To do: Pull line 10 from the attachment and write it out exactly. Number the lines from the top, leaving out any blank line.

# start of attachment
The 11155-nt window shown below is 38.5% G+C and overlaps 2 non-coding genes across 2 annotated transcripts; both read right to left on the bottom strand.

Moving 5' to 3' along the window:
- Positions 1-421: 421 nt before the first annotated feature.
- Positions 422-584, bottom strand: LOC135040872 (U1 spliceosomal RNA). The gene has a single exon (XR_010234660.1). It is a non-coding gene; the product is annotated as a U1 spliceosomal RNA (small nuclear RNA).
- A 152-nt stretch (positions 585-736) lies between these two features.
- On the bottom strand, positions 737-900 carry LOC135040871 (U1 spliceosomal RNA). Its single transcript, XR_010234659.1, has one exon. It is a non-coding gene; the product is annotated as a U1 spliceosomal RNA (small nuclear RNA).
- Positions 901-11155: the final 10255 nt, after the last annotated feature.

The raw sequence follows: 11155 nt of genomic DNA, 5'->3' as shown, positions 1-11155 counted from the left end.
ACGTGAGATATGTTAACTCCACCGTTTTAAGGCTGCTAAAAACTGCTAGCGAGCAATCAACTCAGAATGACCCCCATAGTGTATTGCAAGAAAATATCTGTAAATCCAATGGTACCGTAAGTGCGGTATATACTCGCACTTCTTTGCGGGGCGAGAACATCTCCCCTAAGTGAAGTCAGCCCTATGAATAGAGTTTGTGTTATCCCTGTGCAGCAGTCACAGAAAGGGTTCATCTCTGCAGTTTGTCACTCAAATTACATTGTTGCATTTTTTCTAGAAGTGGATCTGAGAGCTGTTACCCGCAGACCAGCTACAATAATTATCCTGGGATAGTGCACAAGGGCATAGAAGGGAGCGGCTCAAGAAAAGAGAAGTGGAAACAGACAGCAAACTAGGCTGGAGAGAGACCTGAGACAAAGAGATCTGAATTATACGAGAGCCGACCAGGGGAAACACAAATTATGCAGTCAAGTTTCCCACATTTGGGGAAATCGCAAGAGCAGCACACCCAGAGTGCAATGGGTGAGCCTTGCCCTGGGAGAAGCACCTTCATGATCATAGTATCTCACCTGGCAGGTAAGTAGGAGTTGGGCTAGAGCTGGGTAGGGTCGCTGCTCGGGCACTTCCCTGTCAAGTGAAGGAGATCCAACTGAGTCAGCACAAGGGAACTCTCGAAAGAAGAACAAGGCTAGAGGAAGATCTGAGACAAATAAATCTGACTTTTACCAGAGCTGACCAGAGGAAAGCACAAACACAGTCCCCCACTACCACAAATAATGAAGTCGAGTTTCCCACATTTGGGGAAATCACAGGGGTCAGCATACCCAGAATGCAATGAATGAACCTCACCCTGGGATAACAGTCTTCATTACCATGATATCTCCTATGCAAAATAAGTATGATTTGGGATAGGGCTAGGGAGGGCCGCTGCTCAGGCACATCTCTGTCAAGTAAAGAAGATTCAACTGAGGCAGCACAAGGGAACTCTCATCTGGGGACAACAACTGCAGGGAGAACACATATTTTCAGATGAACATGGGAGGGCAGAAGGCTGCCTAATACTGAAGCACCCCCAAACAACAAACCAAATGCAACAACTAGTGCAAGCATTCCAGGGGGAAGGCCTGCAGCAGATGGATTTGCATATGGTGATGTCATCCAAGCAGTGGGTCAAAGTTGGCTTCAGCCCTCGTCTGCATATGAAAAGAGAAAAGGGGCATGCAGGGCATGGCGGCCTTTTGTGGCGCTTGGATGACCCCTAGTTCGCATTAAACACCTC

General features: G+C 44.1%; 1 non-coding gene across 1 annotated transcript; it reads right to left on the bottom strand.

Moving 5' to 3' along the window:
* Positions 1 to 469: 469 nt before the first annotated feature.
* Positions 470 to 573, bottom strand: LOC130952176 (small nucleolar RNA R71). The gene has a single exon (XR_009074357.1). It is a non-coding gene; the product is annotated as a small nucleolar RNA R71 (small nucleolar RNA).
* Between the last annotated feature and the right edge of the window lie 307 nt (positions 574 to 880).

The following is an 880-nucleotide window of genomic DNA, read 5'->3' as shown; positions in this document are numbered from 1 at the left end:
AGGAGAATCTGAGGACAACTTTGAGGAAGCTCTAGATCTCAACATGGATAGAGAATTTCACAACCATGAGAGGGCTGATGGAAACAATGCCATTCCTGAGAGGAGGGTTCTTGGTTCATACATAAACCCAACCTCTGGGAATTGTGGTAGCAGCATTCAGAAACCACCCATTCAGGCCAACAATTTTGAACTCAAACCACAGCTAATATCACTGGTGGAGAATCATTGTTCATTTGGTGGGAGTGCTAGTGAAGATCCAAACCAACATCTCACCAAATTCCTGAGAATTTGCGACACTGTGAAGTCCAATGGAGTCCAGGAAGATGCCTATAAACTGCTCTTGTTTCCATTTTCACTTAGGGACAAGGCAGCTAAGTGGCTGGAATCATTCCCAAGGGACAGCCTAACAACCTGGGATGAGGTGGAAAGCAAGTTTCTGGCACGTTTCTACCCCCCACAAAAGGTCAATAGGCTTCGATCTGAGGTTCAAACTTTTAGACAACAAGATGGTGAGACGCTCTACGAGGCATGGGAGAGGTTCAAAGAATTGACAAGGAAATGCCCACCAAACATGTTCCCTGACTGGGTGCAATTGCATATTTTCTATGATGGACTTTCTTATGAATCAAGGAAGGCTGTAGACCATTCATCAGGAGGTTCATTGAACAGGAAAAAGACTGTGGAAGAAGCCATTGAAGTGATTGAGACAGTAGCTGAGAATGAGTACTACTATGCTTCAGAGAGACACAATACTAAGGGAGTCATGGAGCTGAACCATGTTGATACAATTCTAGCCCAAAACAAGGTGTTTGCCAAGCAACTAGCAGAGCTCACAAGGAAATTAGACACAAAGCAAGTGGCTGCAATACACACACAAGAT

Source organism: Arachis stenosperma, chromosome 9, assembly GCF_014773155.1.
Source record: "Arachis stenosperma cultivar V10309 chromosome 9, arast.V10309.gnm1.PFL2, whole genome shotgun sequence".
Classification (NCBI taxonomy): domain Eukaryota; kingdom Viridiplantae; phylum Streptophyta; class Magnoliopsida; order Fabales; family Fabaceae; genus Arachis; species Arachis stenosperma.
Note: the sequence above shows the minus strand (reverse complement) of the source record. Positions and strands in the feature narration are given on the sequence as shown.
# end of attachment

General features: G+C 44.1%; 1 non-coding gene across 1 annotated transcript; it reads right to left on the bottom strand.